“For nothing will be impossible with God.” Zechariah and Elizabeth are being paralleled with Abraham and Sarah. Here we have a direct allusion to Genesis 18:14, “Is anything impossible for the LORD? At the appointed time I will come back to you, and in about a year she [Sarah] will have a son” (HCSB). Earlier in the chapter we saw how Zechariah employed the same question as Abraham (see commentary on Luke 1:18; “sign”), and now this phrase originally regarding Sarah is applied to Elizabeth, who is barren and past fertile years. Like Sarah, she too will miraculously have a child. In Genesis the phrase was put as a question (expecting a negative answer), “Is anything impossible with the LORD?” (μὴ ἀδυνατεῖ παρὰ τῷ θεῷ ῥῆμα). Here in Luke it is as though the angel replies, answering in the future tense, “Nothing will be impossible with God” (οὐκ ἀδυνατήσει παρὰ τοῦ θεοῦ πᾶν ῥῆμα). This allusion would have been a great faith booster for Mary, who was about to have a child without sexual intercourse with a man.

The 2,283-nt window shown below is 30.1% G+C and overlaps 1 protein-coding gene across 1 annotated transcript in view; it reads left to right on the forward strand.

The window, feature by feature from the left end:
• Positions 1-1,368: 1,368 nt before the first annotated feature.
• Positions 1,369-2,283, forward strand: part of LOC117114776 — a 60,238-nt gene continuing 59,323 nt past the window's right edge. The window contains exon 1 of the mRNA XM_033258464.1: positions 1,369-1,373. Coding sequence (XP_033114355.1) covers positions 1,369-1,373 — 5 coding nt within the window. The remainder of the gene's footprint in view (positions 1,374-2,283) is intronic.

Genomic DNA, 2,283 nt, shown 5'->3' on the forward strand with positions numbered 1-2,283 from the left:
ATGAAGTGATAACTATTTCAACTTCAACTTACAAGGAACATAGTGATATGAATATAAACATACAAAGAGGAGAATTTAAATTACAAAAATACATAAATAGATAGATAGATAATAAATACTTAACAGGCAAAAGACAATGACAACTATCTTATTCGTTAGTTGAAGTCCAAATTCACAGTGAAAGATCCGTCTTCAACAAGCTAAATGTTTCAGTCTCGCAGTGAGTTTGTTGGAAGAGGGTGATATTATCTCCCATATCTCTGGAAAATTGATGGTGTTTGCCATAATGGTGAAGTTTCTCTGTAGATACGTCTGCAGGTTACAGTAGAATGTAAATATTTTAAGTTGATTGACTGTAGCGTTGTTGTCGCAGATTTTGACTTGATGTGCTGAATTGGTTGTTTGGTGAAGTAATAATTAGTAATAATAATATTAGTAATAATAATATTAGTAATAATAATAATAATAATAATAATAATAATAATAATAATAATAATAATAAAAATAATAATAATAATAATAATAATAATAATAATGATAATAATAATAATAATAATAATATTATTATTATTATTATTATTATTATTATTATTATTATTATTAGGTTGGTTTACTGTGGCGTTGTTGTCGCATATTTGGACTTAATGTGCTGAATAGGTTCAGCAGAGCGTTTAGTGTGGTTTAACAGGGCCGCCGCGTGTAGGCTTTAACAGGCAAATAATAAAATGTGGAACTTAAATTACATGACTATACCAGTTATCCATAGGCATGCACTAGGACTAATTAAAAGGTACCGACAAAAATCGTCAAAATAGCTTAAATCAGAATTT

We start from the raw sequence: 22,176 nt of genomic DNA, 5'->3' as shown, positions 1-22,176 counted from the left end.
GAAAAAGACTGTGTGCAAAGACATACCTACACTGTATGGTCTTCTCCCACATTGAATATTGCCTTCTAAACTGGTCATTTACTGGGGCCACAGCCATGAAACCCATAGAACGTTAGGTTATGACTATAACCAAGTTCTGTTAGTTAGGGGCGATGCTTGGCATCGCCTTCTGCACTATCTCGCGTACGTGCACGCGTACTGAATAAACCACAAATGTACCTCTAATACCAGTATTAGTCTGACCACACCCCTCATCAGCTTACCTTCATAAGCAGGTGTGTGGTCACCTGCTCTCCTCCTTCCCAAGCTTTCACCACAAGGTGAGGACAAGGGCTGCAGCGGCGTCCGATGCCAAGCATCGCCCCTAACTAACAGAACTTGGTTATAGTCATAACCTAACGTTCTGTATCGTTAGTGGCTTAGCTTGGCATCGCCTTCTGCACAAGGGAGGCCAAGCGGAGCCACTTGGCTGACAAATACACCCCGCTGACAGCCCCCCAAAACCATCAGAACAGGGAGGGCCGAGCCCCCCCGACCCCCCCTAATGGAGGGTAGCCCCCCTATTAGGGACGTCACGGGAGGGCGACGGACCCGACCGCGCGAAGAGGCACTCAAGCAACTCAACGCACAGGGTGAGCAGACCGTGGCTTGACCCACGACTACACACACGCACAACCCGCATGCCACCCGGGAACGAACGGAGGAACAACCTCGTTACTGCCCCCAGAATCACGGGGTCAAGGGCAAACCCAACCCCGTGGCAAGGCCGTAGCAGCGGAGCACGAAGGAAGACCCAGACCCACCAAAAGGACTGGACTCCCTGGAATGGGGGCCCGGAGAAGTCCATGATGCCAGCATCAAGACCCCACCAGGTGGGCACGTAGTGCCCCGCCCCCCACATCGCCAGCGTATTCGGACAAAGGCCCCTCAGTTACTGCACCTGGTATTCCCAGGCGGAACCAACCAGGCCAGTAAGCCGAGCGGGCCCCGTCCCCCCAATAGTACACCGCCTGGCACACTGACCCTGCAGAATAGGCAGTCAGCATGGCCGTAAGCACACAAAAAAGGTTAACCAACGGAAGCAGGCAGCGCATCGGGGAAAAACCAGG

Only the ASV prefers the translation, “For no word from God shall be void of power.” This is grammatically possible, and perhaps implied as a double meaning. Rather than simply “word,” the Greek word rhema (#4487 ῥῆμα) also means “thing, object, matter, event” (BDAG). Luke uses rhema to mean “thing” elsewhere: Luke 1:65; 2:15; 2:19; 2:51; Acts 5:32; 10:36.